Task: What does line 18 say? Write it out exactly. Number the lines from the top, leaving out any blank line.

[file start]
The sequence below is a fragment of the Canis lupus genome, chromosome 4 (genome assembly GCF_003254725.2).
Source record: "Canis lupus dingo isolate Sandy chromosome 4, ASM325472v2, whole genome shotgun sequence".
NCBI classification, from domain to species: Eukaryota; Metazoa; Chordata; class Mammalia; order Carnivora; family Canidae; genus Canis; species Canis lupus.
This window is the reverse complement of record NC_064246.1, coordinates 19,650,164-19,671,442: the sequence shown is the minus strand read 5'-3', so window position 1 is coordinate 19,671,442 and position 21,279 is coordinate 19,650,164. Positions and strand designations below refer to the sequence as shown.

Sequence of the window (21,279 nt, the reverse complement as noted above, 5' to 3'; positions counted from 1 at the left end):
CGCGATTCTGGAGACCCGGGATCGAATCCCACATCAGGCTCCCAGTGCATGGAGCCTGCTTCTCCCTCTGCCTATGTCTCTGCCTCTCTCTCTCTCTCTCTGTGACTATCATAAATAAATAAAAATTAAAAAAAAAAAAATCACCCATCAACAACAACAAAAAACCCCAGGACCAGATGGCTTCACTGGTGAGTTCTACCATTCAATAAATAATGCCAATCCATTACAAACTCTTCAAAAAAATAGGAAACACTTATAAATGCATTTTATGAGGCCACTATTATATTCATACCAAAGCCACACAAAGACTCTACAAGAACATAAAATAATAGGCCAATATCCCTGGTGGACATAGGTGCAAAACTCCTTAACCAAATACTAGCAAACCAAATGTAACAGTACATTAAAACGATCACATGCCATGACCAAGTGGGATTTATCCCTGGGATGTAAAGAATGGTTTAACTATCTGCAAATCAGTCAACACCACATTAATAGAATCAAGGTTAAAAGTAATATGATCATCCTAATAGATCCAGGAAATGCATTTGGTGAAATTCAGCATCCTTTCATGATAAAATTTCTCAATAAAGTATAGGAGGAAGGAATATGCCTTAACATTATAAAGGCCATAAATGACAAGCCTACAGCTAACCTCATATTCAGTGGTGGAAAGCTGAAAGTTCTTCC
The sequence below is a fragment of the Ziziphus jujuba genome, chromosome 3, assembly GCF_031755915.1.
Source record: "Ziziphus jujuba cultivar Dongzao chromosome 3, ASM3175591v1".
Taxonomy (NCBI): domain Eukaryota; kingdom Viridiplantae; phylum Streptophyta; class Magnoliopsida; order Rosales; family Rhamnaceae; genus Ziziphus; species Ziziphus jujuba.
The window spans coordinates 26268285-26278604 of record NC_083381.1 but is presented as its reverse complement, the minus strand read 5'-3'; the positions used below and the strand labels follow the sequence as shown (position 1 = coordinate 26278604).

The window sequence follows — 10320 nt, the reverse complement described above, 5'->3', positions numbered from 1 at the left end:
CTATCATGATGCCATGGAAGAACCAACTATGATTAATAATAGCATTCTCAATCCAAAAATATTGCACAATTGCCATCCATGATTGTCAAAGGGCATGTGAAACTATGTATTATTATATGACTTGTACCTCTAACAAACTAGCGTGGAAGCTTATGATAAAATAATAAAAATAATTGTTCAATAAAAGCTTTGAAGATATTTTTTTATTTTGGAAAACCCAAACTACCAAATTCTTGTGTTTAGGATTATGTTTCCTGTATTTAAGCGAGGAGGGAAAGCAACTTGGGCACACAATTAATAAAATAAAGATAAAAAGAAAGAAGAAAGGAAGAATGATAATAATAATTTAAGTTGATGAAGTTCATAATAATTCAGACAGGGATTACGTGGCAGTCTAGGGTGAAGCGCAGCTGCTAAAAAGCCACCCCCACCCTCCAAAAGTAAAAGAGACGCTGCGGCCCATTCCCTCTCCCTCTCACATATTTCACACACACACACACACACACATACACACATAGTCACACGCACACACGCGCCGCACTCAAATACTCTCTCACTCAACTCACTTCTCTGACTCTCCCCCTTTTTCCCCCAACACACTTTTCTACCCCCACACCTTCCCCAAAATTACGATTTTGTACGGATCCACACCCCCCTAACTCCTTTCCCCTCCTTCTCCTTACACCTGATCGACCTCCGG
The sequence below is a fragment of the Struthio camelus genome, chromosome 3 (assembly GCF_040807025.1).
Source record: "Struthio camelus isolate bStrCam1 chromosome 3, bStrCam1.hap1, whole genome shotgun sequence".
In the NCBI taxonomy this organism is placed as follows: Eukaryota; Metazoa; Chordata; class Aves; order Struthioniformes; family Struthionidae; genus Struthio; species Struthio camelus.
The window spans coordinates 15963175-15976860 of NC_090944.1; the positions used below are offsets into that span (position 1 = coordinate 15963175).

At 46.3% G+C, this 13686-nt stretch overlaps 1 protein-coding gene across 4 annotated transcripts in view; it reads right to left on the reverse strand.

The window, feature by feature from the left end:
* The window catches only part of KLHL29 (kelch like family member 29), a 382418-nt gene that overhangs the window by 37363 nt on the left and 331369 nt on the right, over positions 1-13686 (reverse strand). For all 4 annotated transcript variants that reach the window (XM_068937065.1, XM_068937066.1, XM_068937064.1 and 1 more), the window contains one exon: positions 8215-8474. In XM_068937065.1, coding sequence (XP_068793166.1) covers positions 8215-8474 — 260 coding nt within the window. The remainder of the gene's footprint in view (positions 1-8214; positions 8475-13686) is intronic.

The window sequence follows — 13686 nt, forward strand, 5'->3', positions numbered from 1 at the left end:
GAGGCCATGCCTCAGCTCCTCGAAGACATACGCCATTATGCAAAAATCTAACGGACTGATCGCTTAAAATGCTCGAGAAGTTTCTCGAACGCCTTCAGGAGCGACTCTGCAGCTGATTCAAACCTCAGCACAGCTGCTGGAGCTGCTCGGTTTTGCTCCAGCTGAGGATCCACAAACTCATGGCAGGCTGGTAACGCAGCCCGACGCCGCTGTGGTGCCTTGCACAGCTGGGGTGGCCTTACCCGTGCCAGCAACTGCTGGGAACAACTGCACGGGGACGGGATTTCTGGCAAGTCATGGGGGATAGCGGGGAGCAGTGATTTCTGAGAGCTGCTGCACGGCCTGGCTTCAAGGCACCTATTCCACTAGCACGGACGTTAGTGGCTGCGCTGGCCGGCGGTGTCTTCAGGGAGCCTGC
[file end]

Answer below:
The window, feature by feature from the left end: